Thor – The Dark World
US (2013) Dir. Alan Taylor
Many thousands of years ago a terrible weapon called the Aether was sealed away in a stone column when the Dark Elves were defeated in battle, their leader Malekith (Christopher Eccleston) and his remaining soldiers escaping by sealing themselves in suspended animation. In current times a rare phenomenon called the Convergence where the Nine Realms all meet up is due to take place, the result being the appearance of portals in the various linked worlds. In London astrophysicist Dr. Jane Foster (Natalie Portman) is alerted to a portal that has appeared there but during her investigation she is sucked into it, becoming infected by the Aether.
This occurrence comes to the attention of the people of Asgard, being of particular interest to Thor (Chris Hemsworth) who pays Jane a visit on Earth, who returns after a five hour absence. Their reunion is marred when Jane begins to display strange powers unusual for a human, forcing Thor to take her back to Asgard. However Jane’s presence with the Aether awakens the Dark Elves from their self imposed stasis, seeking the return of their weapon in order to finish what they started centuries ago.
I must confess to not being totally enamoured by the first Thor film (or indeed any recent Marvel offering, save for Avengers Assemble which was dumb fun) so it was with some trepidation that I approached this inevitable sequel, which had garnered some very positive reviews, most proclaiming it superior to its predecessor. With admittedly low expectations this sounded like feint praise but one can’t help but wonder – nay hope – that these plaudits were justified. It’s happened before so surely it has to happen again, right?
The above summary barely touches the plot which escalates into a literal multi-dimensional battle to save the world – or in this case two worlds as it seem both Earth and Asgard are simultaneously under threat. A prologue at the start of the film shows the Dark Elves in battle with Bor, the father of Odin (Anthony Hopkins) explaining the existence of the Aether which wasn’t mentioned at all in the first film.
It seems the Elves were hoping to destroy the universe with the Aether for reasons never explained other than…well, I suppose they’re angry at being called elves while all standing over six foot tall. Their revival comes with the arrival of the Jane in Asgard, who was somehow infected when she was dragged into the alternate dimension which inexplicably released the Aether from its stone prison.
Thor plans to take Jane away from Asgard luring Malekith and his soldiers with him then killing Malekith to end the whole drama. Odin doesn’t agree so Thor decides to disobey his father and plots a surreptitious (read: blatant) way to do it anyway and this requires the help from an unusual source.
Locked away for his treacherous acts in both the first film and Avengers Assemble, Loki (Tom Hiddleston) has a secret pathway which allows him to traverse the universe which Thor needs the use of to execute his plan, so he has to break his loathed brother out of his padded cell. What could possibly go wrong?
So with everything descending into chaos, it is no surprise that the plot feels a little bogged down with too many elements thrown into the mix – such as the history with the Dark Elves and their vengeance, the effects of the Convergence and Jane’s body hosting the Aether. And because the portal where the Aether was released was on Earth our fair planet is also under attack because it wouldn’t be a superhero film if the Earth wasn’t on the verge of destruction.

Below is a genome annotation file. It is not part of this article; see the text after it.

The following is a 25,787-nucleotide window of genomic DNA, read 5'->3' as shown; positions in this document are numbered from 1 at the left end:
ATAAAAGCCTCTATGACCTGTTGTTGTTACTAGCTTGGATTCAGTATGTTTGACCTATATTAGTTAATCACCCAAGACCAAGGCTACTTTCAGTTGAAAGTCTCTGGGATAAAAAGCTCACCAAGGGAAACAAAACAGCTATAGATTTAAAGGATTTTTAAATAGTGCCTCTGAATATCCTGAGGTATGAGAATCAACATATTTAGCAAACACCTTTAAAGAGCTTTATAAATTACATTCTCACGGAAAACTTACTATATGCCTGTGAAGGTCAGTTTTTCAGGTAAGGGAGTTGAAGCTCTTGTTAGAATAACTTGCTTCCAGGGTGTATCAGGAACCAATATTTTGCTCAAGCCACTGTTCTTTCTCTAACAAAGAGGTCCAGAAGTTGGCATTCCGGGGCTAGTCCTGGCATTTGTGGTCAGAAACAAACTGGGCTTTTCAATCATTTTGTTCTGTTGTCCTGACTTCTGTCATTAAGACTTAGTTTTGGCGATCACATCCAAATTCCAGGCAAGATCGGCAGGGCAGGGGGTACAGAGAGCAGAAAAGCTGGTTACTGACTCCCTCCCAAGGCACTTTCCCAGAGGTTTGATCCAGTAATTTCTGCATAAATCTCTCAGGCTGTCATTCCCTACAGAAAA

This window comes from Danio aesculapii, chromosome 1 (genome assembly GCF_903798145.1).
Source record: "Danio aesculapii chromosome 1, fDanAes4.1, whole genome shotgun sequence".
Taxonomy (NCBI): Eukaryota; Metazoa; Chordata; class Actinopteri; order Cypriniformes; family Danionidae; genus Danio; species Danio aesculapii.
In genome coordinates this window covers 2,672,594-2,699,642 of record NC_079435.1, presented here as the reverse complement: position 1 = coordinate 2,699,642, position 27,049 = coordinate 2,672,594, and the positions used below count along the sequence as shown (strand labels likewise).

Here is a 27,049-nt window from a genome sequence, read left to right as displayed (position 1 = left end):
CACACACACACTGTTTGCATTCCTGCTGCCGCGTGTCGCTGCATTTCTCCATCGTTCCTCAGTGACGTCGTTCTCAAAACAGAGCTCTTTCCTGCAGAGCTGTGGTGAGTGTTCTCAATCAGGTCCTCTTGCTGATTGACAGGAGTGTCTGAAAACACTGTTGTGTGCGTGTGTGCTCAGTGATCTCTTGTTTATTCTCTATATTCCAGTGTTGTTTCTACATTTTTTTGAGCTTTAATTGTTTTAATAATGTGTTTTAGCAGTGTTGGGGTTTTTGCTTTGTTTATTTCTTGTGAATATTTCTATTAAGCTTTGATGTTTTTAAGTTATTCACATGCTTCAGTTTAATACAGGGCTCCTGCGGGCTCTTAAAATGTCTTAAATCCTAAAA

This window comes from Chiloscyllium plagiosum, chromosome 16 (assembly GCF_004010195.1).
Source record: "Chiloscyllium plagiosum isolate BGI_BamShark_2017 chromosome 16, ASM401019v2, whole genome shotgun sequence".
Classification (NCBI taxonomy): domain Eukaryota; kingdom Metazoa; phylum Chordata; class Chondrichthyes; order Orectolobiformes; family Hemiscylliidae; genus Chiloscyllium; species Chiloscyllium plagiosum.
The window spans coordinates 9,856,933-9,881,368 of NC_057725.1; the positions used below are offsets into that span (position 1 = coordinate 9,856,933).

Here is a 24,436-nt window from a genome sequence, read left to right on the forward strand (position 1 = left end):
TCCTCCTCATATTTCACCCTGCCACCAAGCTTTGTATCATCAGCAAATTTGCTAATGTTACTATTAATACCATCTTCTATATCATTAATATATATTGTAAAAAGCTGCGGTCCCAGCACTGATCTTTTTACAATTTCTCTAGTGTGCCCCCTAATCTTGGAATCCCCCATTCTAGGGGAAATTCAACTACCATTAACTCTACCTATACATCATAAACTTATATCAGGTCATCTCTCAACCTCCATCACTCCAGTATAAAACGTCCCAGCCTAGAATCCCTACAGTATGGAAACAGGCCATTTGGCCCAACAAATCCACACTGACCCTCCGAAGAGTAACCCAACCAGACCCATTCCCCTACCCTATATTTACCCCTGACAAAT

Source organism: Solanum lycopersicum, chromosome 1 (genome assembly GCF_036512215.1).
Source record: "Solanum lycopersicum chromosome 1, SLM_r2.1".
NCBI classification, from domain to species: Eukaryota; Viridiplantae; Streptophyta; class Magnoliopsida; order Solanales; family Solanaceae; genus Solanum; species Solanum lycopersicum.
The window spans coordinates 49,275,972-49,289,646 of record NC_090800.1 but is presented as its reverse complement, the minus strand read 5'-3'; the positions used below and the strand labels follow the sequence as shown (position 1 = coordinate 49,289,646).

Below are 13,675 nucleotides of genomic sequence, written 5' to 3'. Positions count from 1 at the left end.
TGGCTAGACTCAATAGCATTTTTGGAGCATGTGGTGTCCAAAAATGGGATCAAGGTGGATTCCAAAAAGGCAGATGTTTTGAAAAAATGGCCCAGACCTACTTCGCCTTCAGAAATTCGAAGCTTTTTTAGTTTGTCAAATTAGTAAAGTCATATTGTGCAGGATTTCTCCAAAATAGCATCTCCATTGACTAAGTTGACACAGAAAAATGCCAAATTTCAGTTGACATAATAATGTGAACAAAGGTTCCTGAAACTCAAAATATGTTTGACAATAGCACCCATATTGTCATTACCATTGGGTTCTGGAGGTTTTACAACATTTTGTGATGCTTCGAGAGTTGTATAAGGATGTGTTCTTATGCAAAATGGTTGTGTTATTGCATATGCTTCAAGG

At least this time London is the target making a refreshing change from Los Angeles or New York although this also means that EVERYONE who is supposed to be English speaks with that plummy posh accent the Americans think we all speak with. The only exception is Chris O’Dowd who takes a break from playing awkward but sarcastic Irishmen to make a small cameo as an awkward but sarcastic Irishman who is on a date with Jane.
Chris Hemsworth, it has to be said, is a good Thor and seems to “get it” as far as his character goes while Natalie Portman still feels out of place and too much of a nominal “big name” to help sell the film. Equally misused is Swedish powerhouse Stellan Skarsgård as mad Doctor Erik although his character is infinitely tolerable that the pointless mouth on legs that is Darcy played by Kat Dennings. But, despite having a comparatively small role it is Tom Hiddleston who, much like in the previous films, is the main reason to watch absolutely outclassing everyone as the dastardly Loki.
With the unusual choice of director of the first film Kenneth Branagh replaced in the hot seat by Alan Taylor, whose credentials are mostly in TV (and some big hits too boot such as Game Of Thrones, Sopranos and Mad Men), perhaps there was a chance that the vision from a different pair of eyes would benefit this sequel.
The characters had already been established and the basic ideologies of the Thor universe made clear in the first film this should be an easier film to get into, but for some reason I once again found myself left with a feeling of apathy and ambivalence towards it; I didn’t hate it but I didn’t love it either. The effects are spectacular and there are some fun fights but we are in an age where they are ten a penny.
Is Thor: The Dark World better than the first film? Yes. Is it a superhero blockbuster for the ages? Sadly, in this writer’s opinion, no. An over the top distraction at best.